- Strengthening the relationship between the Chamber and the Village of Orland Park, as well as other local, state and federal government bodies and representatives.
- Keeping the Chamber membership informed of legislation and governmental matters that may affect business in the local area.
Scaling Back Financial System Reform Plan
Marketplace Fairness Act of 2013
A new Bill introduced in February 2013 by Senator Mike Enzi would allow states, provided they have met certain conditions, to require large internet and mail-order retailers to collect state and local sales taxes.
To exercise this authority, a state must either adopt legislation implementing the provisions of the Streamlined Sales and Use Tax Agreement, which requires states to adhere to uniform definitions, filing requirements, and other rules regarding sales tax collection, or meet five sales tax simplification measures outlined in the act.
The Marketplace Fairness Act exempts online and catalog retailers that have less than $500,000 a year in out-of-state sales from having to collect sales tax.
In its preamble, the bill states: “It is the sense of Congress that States should have the ability to enforce their existing sales and use tax laws and to treat similar sales transactions equally, without regard to the manner in which the sale is transacted, and the right to collect — or decide not to collect — taxes that are already owed under State law.”
Black Boxes in New Cars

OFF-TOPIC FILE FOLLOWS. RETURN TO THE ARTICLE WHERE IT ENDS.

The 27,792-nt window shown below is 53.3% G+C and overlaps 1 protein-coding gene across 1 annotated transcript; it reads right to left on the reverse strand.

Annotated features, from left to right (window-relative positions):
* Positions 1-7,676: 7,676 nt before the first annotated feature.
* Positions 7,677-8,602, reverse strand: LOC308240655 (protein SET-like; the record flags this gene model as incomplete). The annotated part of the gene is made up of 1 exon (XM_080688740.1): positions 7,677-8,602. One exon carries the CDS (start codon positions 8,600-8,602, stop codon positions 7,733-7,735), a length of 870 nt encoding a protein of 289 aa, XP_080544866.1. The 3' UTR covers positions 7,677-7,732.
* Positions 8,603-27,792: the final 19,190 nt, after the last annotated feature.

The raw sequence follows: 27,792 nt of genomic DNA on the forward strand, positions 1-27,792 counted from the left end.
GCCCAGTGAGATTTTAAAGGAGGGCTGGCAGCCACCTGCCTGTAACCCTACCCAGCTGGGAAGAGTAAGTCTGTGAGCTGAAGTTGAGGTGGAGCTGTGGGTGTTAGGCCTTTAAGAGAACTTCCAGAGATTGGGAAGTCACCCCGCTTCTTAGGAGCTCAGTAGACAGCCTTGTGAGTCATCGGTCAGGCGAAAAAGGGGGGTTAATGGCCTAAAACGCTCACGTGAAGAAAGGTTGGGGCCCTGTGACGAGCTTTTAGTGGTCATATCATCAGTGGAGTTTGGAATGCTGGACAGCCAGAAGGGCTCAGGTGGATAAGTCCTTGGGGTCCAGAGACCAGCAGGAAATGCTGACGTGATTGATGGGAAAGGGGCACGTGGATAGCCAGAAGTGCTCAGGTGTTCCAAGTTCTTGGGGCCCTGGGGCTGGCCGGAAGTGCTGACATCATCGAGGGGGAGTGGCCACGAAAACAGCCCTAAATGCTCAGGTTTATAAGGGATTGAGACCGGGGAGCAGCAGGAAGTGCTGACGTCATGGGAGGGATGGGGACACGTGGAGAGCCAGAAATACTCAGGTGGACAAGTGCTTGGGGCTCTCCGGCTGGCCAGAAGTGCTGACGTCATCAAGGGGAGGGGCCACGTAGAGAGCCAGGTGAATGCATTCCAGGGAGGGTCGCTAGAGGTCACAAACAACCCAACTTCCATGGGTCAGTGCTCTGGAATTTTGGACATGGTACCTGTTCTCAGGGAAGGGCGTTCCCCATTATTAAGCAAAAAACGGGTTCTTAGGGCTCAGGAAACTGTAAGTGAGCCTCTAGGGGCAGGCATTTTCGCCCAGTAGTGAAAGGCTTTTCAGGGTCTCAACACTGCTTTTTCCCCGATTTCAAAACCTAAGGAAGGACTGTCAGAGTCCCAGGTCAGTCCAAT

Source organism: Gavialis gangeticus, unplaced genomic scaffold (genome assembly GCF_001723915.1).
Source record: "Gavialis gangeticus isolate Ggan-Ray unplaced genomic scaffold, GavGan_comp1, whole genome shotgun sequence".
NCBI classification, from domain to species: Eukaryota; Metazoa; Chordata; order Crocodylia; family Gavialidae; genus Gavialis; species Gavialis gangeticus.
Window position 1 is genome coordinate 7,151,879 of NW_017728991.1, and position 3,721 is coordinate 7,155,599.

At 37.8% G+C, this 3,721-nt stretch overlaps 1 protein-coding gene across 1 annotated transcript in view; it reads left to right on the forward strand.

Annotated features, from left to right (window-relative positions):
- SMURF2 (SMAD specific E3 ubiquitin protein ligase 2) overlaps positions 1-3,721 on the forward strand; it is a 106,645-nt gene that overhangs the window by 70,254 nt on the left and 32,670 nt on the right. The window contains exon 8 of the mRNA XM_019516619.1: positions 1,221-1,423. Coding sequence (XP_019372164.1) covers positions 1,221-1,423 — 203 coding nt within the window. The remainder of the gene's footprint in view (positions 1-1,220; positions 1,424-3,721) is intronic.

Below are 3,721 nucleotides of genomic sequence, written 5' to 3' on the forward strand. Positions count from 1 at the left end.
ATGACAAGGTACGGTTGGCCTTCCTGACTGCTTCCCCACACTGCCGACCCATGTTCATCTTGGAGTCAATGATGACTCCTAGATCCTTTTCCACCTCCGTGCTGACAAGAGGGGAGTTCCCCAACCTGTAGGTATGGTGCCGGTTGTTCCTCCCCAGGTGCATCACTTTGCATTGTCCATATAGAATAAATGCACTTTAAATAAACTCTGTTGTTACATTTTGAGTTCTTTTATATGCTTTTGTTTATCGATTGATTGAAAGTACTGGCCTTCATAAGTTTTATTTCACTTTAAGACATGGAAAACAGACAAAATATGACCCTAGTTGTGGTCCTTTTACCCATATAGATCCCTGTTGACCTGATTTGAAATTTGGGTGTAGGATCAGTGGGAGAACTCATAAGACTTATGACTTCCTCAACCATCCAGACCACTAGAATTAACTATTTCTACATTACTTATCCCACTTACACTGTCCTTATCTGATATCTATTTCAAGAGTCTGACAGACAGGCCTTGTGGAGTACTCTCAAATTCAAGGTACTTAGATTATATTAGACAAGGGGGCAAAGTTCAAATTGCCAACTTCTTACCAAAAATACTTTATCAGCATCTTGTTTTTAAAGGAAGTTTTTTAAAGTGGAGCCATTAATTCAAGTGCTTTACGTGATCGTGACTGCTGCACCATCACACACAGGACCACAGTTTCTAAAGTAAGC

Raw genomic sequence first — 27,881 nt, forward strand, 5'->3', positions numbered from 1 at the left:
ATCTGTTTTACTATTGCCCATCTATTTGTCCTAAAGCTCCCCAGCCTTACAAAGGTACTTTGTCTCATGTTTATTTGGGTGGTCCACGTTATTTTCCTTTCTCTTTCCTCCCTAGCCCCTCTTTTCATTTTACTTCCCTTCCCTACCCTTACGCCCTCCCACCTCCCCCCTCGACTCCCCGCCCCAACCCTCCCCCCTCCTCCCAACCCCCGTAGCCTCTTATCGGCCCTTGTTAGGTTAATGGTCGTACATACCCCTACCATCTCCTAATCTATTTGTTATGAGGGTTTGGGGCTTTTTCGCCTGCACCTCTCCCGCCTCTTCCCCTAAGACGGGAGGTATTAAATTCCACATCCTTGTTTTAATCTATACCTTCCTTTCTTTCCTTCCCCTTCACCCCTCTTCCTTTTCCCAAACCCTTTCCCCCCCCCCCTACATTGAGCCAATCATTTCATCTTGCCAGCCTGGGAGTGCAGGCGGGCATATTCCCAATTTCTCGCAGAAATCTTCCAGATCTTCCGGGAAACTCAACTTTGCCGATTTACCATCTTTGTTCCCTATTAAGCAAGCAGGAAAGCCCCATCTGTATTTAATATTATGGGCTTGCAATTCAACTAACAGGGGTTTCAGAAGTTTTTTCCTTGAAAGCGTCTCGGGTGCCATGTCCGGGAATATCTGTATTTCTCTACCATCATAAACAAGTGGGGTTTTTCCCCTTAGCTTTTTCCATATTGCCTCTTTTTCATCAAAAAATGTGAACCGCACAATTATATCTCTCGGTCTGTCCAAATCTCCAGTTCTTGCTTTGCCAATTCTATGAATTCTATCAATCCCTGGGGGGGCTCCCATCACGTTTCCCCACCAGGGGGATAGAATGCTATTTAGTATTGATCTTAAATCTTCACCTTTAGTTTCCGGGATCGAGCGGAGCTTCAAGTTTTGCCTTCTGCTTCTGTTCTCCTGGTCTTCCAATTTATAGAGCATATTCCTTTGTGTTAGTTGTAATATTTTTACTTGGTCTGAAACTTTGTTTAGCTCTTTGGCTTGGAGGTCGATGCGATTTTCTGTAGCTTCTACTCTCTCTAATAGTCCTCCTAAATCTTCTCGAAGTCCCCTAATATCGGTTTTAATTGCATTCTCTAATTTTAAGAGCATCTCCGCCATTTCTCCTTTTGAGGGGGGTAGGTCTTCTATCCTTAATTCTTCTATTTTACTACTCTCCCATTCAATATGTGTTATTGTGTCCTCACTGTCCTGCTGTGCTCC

In early 2012 the U.S. Senate passed US. Senate Bill 1813, known as the “Moving Ahead for Progress in the 21st Century Act” (the “Bill”). The Bill, mandated that Event Data Recorders (commonly referred to as “black box data recorders” or “EDRs”) be installed in all passenger motor vehicles beginning with model year 2015. EDR’s have been used to gather information about vehicle collisions. Information collected by EDR’s include vehicle speed, whether brakes were activated before a crash, crash force at impact, air bag deployment timing, and whether vehicle occupants were wearing seatbelts. The alleged idea behind EDR’s is to gather information to help investigators to determine the cause of accidents and lead to safer vehicles.
The Bill went on to state that any data collected from EDR’s would be the property of the owner or lessee of the vehicle, and could not be collected by anyone other than the owner/lessee unless the owner/ lessee consents, a court authorizes retrieval by another person, there is a medical emergency, or the data is relevant in an investigation or inspection conducted by the Secretary of Transportation. Unauthorized removal of the EDR from a vehicle would result in a civil penalty of up to $5,000 for each violation.
Certain groups criticized the Bill for its privacy implications. EDRs have been voluntarily installed in cars for several years. It is reported that at least 64% of cars surveyed in 2005 had an EDR. Data collected in EDRs has been increasingly used to investigate auto accidents and in lawsuits, but EDRs could feasibly be used to institute a “tax-by-mile” system nationwide. Such a system was not contemplated in the Bill, but has been discussed in Congress and State Legislatures.
The Bill failed to pass the House of Representatives. However the National Highway Safety Administration is expected to promulgate a rule, later this year which will require that EDRs be installed in every new car sold beginning September 1st, 2014. The rule will contain no privacy protection for car owners.
625 ILCS 5/2-610.1
P.A.97-0828 prohibits cell phone use, (including sending or recording video) within 500 feet of an emergency scene, except to communicate with police or emergency services. Signed by the governor, effective immediately.
625 ILCS 5/2-605.1
P.A.97-0830 forbids drivers in a construction zone from using a cell phone. Use of voice operated mode and headsets are accepted. Signed into law by the Governor, effective January 1st, 2013.
626 ILCS 5/2-500; 625 ILCS 5/2-526; 625 ILCS 5/6-527